The metro always looks clean but early in the morning it sparkles as the stations are cleaned every night. We quickly travelled across to Austerlitz and found the train to Orleans in the new part of the station underneath an enormous concrete pad that is being built over the station. I presume the overall roof will eventually be dismantled. A supervisor was zooming around on a Segway.
Some things don't change and the train was a long one made up of Corail coaches. The toilets were locked until we departed because they dump onto the tracks. The 200 kmph cars are heavy and old but they are very roomy and comfortable and ride extremely well. The train only went as far as Orleans, stopping at Les Aubrais. It was full. There is a two hour service and one would think the SNCF should consider an hourly interval service of slightly shorter trains.
It was foggy when we left and the fog became even thicker as we approached Orleans - so thick that we could only see the concrete guideway for the Bertin Aerotrain (http://colinchurcher2011-01.blogspot.com/2011/05/tuesday-17-may-valencay-and-romorantin.html) experiments when we were very close to them approaching Les Aubrais.
|The fog was so thick that we couldn't see these concrete supports - picture taken April 2011|
|At the SNCF station.|
|The tracks for the new line B, including the centre rail have been laid in the city centre area. The view of the cathedral would have been marred by overhead wires.|
|Stained glass window in the old Mairie.|
|A porcupine is the royal animal and can be seen in many locations, particularly at Blois.|
|Stained glass window at Blois (taken in 2002)|
|The cathedral has a very high roof|
Time for lunch and we found a restaurant where we had veloute of potiron (Mary) (pumpkin soup?)/terrine of rabbit then confit de canard. With a bottle of Madiran this was a very filling meal. This is the first time we have had Madiran. It is a very dark wine, very similar in color and taste to Cahors.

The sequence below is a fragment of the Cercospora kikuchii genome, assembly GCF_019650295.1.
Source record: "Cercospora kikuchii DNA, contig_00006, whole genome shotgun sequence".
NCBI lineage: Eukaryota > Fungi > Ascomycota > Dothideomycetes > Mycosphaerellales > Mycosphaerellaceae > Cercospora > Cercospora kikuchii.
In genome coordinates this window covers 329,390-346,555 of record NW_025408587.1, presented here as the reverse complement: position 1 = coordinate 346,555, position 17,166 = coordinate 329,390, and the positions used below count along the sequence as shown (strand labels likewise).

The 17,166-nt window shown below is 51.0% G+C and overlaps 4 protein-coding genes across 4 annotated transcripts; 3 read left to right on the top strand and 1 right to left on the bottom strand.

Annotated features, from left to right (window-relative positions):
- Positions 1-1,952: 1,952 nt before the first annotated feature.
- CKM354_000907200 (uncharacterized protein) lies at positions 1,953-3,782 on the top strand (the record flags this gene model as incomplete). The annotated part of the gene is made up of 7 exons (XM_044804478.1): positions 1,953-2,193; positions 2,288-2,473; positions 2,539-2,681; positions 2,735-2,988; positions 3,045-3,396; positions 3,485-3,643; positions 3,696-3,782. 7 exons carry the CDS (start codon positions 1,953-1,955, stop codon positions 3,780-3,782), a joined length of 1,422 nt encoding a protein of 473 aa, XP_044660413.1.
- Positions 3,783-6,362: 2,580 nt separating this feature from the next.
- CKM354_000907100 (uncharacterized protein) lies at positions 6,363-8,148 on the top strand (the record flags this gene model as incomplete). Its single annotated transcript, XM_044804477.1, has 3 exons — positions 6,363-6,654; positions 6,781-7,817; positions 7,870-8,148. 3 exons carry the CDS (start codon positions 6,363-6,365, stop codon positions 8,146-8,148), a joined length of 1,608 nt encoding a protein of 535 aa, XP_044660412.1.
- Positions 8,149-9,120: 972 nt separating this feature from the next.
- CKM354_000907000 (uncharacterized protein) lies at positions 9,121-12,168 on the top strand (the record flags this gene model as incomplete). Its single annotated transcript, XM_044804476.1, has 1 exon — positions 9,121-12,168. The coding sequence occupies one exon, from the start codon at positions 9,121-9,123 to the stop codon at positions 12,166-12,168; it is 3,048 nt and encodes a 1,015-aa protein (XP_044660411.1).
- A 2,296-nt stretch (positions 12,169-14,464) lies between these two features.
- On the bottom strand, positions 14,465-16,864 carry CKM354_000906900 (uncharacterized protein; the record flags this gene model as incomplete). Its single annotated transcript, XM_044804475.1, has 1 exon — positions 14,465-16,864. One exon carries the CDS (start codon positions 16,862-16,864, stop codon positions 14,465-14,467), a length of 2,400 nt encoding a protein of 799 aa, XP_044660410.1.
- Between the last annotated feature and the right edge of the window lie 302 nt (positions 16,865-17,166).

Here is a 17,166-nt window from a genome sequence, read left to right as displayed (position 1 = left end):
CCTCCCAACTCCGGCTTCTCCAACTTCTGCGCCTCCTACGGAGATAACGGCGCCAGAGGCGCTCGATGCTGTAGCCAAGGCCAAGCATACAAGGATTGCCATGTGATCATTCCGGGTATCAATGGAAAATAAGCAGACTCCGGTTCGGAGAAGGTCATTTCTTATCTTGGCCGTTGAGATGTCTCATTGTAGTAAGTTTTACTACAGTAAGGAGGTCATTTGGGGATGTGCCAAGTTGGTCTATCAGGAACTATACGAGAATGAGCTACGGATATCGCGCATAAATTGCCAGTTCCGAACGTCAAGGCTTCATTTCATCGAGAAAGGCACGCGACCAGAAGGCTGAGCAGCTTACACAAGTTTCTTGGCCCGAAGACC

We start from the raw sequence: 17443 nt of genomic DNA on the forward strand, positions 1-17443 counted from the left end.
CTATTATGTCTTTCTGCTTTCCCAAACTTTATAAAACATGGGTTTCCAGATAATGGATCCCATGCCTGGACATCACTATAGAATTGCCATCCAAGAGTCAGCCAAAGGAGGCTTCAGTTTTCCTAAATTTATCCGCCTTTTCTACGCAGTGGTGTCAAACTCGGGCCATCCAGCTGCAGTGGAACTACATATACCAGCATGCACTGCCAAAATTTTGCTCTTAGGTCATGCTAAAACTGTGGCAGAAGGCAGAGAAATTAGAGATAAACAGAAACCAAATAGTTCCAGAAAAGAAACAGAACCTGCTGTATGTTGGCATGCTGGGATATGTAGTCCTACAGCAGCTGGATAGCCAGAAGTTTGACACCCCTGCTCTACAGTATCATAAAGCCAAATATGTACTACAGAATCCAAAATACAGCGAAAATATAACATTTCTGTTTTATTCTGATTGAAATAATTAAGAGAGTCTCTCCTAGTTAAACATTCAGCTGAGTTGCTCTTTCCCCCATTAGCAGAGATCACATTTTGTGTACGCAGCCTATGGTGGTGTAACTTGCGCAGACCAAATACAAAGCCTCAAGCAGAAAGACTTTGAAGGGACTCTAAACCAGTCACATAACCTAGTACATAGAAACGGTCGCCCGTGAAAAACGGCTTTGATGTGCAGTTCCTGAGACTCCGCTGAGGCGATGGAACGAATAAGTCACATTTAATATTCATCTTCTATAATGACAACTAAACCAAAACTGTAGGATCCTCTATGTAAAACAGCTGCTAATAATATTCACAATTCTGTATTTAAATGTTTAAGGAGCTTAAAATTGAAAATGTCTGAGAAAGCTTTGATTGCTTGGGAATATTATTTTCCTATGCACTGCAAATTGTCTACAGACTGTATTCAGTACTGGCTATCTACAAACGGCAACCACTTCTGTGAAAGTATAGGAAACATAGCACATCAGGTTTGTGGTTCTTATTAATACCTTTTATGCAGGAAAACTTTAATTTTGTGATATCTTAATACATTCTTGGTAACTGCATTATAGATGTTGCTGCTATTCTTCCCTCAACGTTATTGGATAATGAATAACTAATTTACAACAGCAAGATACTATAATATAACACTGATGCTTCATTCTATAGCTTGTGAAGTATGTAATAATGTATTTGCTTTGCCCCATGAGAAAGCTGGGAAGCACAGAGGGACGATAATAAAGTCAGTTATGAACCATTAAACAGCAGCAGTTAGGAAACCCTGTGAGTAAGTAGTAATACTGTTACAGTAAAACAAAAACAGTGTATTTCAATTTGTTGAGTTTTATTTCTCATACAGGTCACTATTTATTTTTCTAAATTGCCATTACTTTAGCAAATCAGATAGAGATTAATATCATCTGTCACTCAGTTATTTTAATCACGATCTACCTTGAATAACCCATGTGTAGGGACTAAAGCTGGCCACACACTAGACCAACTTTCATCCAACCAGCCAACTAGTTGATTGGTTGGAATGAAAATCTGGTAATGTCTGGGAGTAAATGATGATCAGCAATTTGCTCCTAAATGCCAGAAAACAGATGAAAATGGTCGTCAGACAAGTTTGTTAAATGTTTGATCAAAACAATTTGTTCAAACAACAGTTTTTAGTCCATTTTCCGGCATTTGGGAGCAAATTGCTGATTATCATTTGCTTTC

|Sometimes it is better to stick to the language you know. "Part of the butcher in the green pepper" - which part? We didn't eat here.|
The old town is very interesting. There are many half timbered buildings, some with intricate carvings, and many of the stone buildings have very elaborate carving. The Christmas market was very busy. The kids were enjoying the ferris wheel, roundabout and skating rink while there was lots of chocolate and sweet and savory treats for all to enjoy. One stall was selling only sausages from the Auvergne.
Now it was time to take the tram from the station to the end of the line at Jules Verne and back to Les Aubrais. We arrived about 5 minutes before a train to Paris was due to leave. A SNCF demoiselle in bright orange high visibility clothing assured us that we could use our tickets on this train which ran non-stop to Austerlitz.
|The SNCF have hung a few decorations from the roof of Austerlitz. Will this come down when the overall concrete pad is completed? It would then become an uninviting concrete anonymity similar to Montparnasse.|